Tuesday, October 26, 2010

Money matters at Nagoya Biodiversity talks

The Pacific Voyage Media Team, 27 October Nagoya Japan -

A lengthy discussion  is guaranteed whenever and wherever dollars are involved.  That perhaps explains why there are difficulties in negotiating a protocol on Access and Benefit-Sharing (ABS) under the Convention of Biological Diversity (CBD), a leading delegate from the Pacific said.
An ABS protocol will facilitate the sharing of benefits between providers and users.

But the CEO of Samoa’s Ministry of Natural Resources and Environment, Taule’ale’ausumai La’avasa Malua said it’s a complicated issue because trade is involved.

“Even though there has not been an instrument under the CBD, there are other regimes which control trade,” he said.

“Once you move into the area of ABS, you are really talking about trade and it doesn’t just affect biodiversity, there are other issues.”

Pathogens add further complications.

“You need them to manufacture chemicals. So you are bringing in the health aspect which involves the World Health Organisation (WHO). That’s another big issue.”

If an ABS protocol is negotiated, it will be beneficial for all Pacific countries. In Samoa for example, a case in point is the mamala tree, said Taule’ale’a.

Several years ago, Samoa claimed sole rights to the mamala, a gene believed to fight AIDS and cancer which grows in trees found there. The claim was made under the 1992 international Convention on Biodiversity (CBD).

A 50-50 revenue-sharing deal was signed with the University of California, Berkeley. This is the university developing the potentially lucrative drug.

At the time the agreement was signed, then Minister of Trade and Commerce, Hans Joachim Keil told AFP: "What we are doing now is getting the rights so that when they need to proceed (with the drug) they will have to get it from Samoa.

"We have the rights to the research, and we -- only in Samoa -- can produce or harvest the mamala tree, so that they have to deal with us and the people in Samoa.”

Valerie Normand, an ABS Programme Officer for the Secretariat of the CBD, said it is cases such as the mamala which highlight the need for an ABS Protocol.

“Traditional knowledge has been held by indigenous communities for centuries and often this traditional knowledge provides important links to identifying which resources actually have particular properties which can be useful to human well being,” she said.

A Protocol on ABS will facilitate the sharing of benefits between providers and users.

“In exchange for access to genetic resources, users of these resources are meant to share the benefits arising from their use. And this is set out in the Convention for Biological Diversity.  Access to the genetic resources is subject to the prior informed consent of the provider country.

“A user must first seek consent of a country a resource is found in. A user can’t just go into a country, pick a plant and carry out research. They first have to obtain the approval of that country and they also need to negotiate mutually agreed terms and that agreement will include a number of requirements and conditions for access, and also most importantly the terms of benefit sharing.”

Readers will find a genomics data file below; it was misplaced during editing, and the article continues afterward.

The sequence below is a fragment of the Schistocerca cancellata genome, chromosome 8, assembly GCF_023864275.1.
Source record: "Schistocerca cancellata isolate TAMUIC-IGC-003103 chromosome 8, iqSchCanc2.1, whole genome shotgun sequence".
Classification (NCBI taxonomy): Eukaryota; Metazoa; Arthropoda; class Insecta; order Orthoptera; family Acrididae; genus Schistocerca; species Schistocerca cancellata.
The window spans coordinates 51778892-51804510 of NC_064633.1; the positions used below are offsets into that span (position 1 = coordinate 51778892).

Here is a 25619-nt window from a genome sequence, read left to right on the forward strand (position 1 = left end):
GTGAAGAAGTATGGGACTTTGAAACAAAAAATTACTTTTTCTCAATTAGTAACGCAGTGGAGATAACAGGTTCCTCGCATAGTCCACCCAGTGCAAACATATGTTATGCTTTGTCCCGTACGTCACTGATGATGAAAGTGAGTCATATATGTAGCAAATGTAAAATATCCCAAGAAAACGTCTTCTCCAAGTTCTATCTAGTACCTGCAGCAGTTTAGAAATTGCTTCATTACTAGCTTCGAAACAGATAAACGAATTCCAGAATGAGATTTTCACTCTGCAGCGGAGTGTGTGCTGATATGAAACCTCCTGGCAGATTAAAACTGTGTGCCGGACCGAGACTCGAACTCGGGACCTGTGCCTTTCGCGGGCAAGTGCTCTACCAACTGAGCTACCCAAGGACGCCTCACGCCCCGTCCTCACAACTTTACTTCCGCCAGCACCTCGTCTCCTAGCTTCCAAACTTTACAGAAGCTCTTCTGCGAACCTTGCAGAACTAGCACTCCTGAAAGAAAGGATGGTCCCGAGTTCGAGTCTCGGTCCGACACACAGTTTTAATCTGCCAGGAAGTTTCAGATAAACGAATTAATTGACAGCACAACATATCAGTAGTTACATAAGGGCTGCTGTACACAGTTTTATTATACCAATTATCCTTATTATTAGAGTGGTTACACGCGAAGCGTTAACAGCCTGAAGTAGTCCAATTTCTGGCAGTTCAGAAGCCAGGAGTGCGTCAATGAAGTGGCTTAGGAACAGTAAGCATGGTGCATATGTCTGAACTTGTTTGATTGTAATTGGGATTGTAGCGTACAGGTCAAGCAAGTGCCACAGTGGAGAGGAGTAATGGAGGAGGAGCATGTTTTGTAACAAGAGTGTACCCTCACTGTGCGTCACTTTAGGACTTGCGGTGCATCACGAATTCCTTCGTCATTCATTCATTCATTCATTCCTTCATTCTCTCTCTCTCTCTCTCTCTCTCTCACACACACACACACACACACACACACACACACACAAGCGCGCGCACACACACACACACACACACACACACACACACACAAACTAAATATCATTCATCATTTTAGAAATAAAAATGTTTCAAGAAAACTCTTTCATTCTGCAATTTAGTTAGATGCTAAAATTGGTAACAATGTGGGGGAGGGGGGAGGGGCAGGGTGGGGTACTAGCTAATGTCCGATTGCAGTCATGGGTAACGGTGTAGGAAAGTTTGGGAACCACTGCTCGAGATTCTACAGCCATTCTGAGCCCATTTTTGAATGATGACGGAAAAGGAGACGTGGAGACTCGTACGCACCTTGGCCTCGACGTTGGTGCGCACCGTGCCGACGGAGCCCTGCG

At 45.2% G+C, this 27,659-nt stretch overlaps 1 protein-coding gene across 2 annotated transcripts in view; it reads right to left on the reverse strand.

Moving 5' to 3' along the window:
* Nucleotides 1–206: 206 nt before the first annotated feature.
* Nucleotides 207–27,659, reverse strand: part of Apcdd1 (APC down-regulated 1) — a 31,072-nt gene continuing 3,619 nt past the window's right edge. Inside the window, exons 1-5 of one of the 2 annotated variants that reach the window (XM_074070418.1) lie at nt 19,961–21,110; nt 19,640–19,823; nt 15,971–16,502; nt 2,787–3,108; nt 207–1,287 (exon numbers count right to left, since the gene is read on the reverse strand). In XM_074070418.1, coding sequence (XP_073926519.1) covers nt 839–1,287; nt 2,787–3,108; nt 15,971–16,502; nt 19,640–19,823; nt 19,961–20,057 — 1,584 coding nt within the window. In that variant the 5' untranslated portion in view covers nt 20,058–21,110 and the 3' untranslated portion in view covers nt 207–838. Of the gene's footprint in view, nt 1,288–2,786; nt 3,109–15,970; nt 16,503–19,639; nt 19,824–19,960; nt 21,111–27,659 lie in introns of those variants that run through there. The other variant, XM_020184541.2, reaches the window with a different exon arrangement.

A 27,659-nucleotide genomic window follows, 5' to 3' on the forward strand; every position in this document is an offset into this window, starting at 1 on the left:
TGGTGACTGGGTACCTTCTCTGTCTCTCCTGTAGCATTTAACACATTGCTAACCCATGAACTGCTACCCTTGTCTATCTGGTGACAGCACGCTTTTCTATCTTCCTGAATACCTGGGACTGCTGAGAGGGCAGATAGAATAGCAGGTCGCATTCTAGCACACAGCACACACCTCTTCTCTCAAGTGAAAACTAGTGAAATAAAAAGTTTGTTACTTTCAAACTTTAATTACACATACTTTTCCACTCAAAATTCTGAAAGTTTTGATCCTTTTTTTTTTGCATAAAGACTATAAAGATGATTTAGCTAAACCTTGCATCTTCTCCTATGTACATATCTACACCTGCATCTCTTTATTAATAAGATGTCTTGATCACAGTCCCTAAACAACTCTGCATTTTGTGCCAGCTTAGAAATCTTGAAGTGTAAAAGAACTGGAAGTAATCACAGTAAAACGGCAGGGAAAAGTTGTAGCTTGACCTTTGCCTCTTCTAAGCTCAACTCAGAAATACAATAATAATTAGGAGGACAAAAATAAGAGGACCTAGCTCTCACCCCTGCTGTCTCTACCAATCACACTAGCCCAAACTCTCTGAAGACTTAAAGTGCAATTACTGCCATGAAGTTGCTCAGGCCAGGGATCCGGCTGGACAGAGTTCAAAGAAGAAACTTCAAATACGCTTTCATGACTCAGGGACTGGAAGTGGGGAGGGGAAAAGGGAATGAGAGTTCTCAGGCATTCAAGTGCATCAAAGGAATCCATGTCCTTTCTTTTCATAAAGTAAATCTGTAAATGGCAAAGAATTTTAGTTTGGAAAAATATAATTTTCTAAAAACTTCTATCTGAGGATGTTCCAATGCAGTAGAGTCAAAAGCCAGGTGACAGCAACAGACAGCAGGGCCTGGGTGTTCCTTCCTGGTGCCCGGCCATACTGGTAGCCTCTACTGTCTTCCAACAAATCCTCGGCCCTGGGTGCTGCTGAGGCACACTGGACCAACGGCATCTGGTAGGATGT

Benefits could be both monetary and non-monetary, she said.

Taule’ale’a said an ABS Protocol will also ensure a genetic resource is conserved.

“If a biodiversity plant or micro organism is used, there must be a benefit for the country where the plant comes from,” he said.

“But there are multiple agencies and requirements that cross paths on this issue. For example, there is the WTO (World Trade Organisation) with things like copyright and intellectual property rights.

“It’s a big issue within WTO. There is also the Court for things like that.

“But from a biodiversity perspective, it’s more or less similar except it has a business perspective.

“This is why there is so much fuss because the countries know that if an ABS Protocol is agreed upon, this is where the trade will be controlled from. Trade is money.”

Taule’ale’a added: “The countries will fight among each other to see who gets the benefits because it has to be fair and equitable. So companies will become involved and big countries will be involved. They will all want to have the majority of the say because they have bigger economies and better technology.”

For small countries like Samoa, an ABS Protocol will be most beneficial.

“There might be some traditional formulas from our taulasea (traditional healers) where we can make some money from. What’s most important is that there are some guidelines under which it can be controlled.”

The ABS negotiations are continuing. A decision is expected over the next few days, before the end of COP 10 in Nagoya.

Talking the Biodiversity Talk
Pathogen: To illustrate how the term is commonly used, see definition online at MedicineNet.com:
“An agent of disease. A disease producer. The term pathogen most commonly is used to refer to infectious organisms.  These include bacteria (such as staph), viruses (such as HIV), and fungi (such as yeast). Less commonly, pathogen refers to a noninfectious agent of disease such as a chemical.  The term pathogen was devised about 1880 and was compounded from patho- meaning disease + -gen indicating a producer. Hence, a disease producer.”

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